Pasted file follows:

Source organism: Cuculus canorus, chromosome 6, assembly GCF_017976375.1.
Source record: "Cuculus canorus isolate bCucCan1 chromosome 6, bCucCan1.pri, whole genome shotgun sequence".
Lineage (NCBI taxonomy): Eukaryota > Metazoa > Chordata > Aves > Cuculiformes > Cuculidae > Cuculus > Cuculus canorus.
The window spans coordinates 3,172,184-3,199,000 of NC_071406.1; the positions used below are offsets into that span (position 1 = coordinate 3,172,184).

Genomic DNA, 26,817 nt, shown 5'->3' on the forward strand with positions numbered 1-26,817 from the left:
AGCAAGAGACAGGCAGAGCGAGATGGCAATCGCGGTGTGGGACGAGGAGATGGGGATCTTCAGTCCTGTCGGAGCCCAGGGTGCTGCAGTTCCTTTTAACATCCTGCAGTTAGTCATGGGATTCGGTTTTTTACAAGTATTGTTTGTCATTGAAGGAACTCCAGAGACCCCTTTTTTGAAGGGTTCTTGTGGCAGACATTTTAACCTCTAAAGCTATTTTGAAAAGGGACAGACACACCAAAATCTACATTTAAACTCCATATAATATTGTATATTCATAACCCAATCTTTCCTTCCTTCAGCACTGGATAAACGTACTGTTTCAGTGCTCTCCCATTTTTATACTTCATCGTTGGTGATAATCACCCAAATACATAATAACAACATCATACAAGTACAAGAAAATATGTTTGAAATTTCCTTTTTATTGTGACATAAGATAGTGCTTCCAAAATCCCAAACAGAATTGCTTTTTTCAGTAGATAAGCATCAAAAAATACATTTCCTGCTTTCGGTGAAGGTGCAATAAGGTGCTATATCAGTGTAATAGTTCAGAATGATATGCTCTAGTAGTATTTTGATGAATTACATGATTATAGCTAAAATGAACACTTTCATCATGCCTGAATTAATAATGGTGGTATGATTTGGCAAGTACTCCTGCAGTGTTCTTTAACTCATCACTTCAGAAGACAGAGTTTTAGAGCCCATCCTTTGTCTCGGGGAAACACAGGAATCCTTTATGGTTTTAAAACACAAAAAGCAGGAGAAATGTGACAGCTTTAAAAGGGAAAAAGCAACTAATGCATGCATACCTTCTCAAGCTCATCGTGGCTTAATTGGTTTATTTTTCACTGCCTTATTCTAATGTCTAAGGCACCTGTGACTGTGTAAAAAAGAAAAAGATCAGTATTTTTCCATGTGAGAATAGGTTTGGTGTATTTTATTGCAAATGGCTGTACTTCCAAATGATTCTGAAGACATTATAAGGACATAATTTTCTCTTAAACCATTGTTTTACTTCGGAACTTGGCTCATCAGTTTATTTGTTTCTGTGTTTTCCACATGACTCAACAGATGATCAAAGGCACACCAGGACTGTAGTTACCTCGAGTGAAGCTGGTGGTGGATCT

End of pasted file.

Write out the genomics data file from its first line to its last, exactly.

Source organism: Cuculus canorus, chromosome 6, assembly GCF_017976375.1.
Source record: "Cuculus canorus isolate bCucCan1 chromosome 6, bCucCan1.pri, whole genome shotgun sequence".
Lineage (NCBI taxonomy): Eukaryota > Metazoa > Chordata > Aves > Cuculiformes > Cuculidae > Cuculus > Cuculus canorus.
The window spans coordinates 3,172,184-3,199,000 of NC_071406.1; the positions used below are offsets into that span (position 1 = coordinate 3,172,184).

Genomic DNA, 26,817 nt, shown 5'->3' on the forward strand with positions numbered 1-26,817 from the left:
AGCAAGAGACAGGCAGAGCGAGATGGCAATCGCGGTGTGGGACGAGGAGATGGGGATCTTCAGTCCTGTCGGAGCCCAGGGTGCTGCAGTTCCTTTTAACATCCTGCAGTTAGTCATGGGATTCGGTTTTTTACAAGTATTGTTTGTCATTGAAGGAACTCCAGAGACCCCTTTTTTGAAGGGTTCTTGTGGCAGACATTTTAACCTCTAAAGCTATTTTGAAAAGGGACAGACACACCAAAATCTACATTTAAACTCCATATAATATTGTATATTCATAACCCAATCTTTCCTTCCTTCAGCACTGGATAAACGTACTGTTTCAGTGCTCTCCCATTTTTATACTTCATCGTTGGTGATAATCACCCAAATACATAATAACAACATCATACAAGTACAAGAAAATATGTTTGAAATTTCCTTTTTATTGTGACATAAGATAGTGCTTCCAAAATCCCAAACAGAATTGCTTTTTTCAGTAGATAAGCATCAAAAAATACATTTCCTGCTTTCGGTGAAGGTGCAATAAGGTGCTATATCAGTGTAATAGTTCAGAATGATATGCTCTAGTAGTATTTTGATGAATTACATGATTATAGCTAAAATGAACACTTTCATCATGCCTGAATTAATAATGGTGGTATGATTTGGCAAGTACTCCTGCAGTGTTCTTTAACTCATCACTTCAGAAGACAGAGTTTTAGAGCCCATCCTTTGTCTCGGGGAAACACAGGAATCCTTTATGGTTTTAAAACACAAAAAGCAGGAGAAATGTGACAGCTTTAAAAGGGAAAAAGCAACTAATGCATGCATACCTTCTCAAGCTCATCGTGGCTTAATTGGTTTATTTTTCACTGCCTTATTCTAATGTCTAAGGCACCTGTGACTGTGTAAAAAAGAAAAAGATCAGTATTTTTCCATGTGAGAATAGGTTTGGTGTATTTTATTGCAAATGGCTGTACTTCCAAATGATTCTGAAGACATTATAAGGACATAATTTTCTCTTAAACCATTGTTTTACTTCGGAACTTGGCTCATCAGTTTATTTGTTTCTGTGTTTTCCACATGACTCAACAGATGATCAAAGGCACACCAGGACTGTAGTTACCTCGAGTGAAGCTGGTGGTGGATCT